Taking a leaf fromBookstooge’s book and having some time to kill at work, here is a quote from Patricia McKillip’s 2004 novel Alphabet of Thorn:
“What else did you see?” he asked the odd young woman, who seemed more woodland animal than human. A useful quality in a mage, he thought. Some of us have a harder time forgetting our humanity. ‘Things,’ she said vaguely, remembering them. She took an unconscious step toward him. ‘A tree spoke to me. It looked like a very old man, twisted and slow, with mossy hair down to its ankles and eyes like dead leaves. It did not say much, just my name. I think that’s very strange, that a tree I have never met would know my name. And there were the stags with the fire in their antlers. They did not speak. The warrior followed them.’ ‘The warrior.’ ‘Fully armed, on a white war horse. The warrior wore a great sword with a crosspiece laid with uncut jewels; it looked too long and heavy for anyone human to wield.
A recommendation from Bookstooge, I read Patricia McKillip’s In the Forests of Serre back in July 2020. Her lyrical prose and layered world-building really impressed me and I determined to explore more of her writing. It has only taken me two years to get around to it.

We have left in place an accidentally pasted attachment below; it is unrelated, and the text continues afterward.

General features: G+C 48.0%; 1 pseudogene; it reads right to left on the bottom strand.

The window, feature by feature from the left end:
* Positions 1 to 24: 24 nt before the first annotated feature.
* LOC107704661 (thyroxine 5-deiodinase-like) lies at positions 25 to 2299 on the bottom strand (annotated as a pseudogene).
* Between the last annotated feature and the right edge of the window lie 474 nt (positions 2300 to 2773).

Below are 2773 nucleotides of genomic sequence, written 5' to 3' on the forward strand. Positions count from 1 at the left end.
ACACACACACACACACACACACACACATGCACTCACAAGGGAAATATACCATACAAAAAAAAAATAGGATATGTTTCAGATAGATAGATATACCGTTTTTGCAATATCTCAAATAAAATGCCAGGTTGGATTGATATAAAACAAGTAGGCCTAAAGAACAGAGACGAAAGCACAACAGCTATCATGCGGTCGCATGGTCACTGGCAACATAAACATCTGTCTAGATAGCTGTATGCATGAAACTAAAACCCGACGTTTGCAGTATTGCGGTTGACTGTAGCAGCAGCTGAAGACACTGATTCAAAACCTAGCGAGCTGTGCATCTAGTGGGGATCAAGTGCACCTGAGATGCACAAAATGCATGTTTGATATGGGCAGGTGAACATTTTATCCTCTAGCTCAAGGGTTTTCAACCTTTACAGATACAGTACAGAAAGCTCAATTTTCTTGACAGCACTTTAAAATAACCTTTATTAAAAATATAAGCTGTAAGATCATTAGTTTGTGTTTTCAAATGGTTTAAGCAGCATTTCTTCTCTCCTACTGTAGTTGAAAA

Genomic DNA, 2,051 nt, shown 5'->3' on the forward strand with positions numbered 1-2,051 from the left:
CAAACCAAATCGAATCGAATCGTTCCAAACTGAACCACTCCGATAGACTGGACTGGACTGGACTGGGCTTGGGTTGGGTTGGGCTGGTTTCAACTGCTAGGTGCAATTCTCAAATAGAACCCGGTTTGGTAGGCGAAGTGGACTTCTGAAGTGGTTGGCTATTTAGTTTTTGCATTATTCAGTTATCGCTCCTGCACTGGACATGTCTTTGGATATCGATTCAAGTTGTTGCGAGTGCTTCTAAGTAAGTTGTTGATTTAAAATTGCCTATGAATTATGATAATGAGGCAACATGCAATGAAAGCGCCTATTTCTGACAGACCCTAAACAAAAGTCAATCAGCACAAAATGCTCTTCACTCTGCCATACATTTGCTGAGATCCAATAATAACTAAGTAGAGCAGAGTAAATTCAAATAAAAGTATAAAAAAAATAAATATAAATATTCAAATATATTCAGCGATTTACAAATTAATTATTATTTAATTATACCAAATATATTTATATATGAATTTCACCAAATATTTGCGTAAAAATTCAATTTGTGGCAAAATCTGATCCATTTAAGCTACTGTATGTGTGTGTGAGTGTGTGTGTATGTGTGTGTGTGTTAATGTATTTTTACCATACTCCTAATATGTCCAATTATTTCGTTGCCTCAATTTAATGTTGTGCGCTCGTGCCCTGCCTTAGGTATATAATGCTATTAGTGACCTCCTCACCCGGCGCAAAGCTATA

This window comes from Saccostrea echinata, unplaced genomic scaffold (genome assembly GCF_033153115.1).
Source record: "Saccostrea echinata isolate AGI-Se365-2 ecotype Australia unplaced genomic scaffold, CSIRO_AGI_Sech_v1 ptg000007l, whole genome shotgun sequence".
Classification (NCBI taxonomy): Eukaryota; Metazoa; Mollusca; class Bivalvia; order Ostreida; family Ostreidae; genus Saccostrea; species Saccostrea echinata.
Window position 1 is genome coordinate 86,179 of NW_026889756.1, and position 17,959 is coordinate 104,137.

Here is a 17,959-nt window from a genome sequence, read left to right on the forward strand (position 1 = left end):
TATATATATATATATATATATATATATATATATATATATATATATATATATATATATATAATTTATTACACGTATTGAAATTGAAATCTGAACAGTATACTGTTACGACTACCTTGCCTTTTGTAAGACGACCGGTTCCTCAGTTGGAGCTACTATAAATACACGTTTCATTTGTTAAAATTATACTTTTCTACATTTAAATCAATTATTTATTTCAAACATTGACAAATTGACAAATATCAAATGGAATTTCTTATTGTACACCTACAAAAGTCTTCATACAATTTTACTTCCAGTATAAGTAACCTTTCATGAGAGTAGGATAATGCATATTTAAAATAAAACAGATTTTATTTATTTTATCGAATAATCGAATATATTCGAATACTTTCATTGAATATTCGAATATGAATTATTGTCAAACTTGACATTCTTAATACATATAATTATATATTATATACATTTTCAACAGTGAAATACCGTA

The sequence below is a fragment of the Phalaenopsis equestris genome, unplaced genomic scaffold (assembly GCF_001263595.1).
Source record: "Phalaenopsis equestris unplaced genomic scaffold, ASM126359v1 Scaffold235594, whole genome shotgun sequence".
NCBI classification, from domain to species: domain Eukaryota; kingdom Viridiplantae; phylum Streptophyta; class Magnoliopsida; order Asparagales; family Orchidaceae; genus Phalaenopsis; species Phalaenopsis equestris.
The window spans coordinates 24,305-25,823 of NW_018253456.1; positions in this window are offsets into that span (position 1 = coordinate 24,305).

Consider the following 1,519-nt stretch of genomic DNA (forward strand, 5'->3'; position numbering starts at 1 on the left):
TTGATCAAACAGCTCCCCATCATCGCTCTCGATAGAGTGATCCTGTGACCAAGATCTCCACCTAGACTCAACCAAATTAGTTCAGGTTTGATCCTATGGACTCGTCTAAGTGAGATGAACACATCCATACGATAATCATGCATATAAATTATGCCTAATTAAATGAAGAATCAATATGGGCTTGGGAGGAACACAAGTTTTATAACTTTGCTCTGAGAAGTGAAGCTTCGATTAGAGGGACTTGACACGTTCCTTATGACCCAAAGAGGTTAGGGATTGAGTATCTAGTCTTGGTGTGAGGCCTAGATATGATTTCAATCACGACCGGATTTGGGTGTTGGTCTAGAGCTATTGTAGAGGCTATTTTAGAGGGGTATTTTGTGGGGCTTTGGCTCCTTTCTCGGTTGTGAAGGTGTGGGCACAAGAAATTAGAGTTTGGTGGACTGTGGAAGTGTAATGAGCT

I’m currently about a third of the way into Alphabet of Thorn and I really like it so far. I feel transported to another world when I read this book, and that’s one of the main reasons I love reading works described as “speculative fiction.”
Q. What are you currently reading and how is it so far?
Thanks for reading!
-Wakizashi, *wallowing in the rare luxury of being able to read all day at work; just for today*
“It just struck me that it’s the saddest of the psychic powers. Does anyone really need bent cutlery? There’s something about the small scale of it. They’re not changing the world. They’re just bending spoons.”
-Daryl Gregory, from an interview about Spoonbenders
‘A generations-spanning family of psychics – both blessed and burdened by their abilities – must use their powers to save themselves from the CIA, the local mafia, and a skeptic hell-bent on discrediting them in this hilarious, tender, magical novel about the invisible forces that bind us.’
Spoonbenders is such an enjoyable story. It was just what I needed to kill my recent reading slump. It impressed me so much that I picked up two more books by the author Daryl Gregory: his 2011 collection of short stories “Unpossible and Other Stories,” and his latest novella “The Album of Doctor Moreau.” I’m taking my time reading the collection to savor the stories. I finished reading the “Moreau” novella and will be reviewing it soon. A completely different kind of story, it was also so much fun to read.
Imagine a train line which grew out of a pocket universe and spread across a fractured Europe. Now imagine this “Line” being its own state with borders and so on. Are you still with me?
‘The Line had been decades in the building. It had originally aspired to being a straight line drawn across Europe and Asia, […] Geography and simple pragmatism meant that this was never achievable,’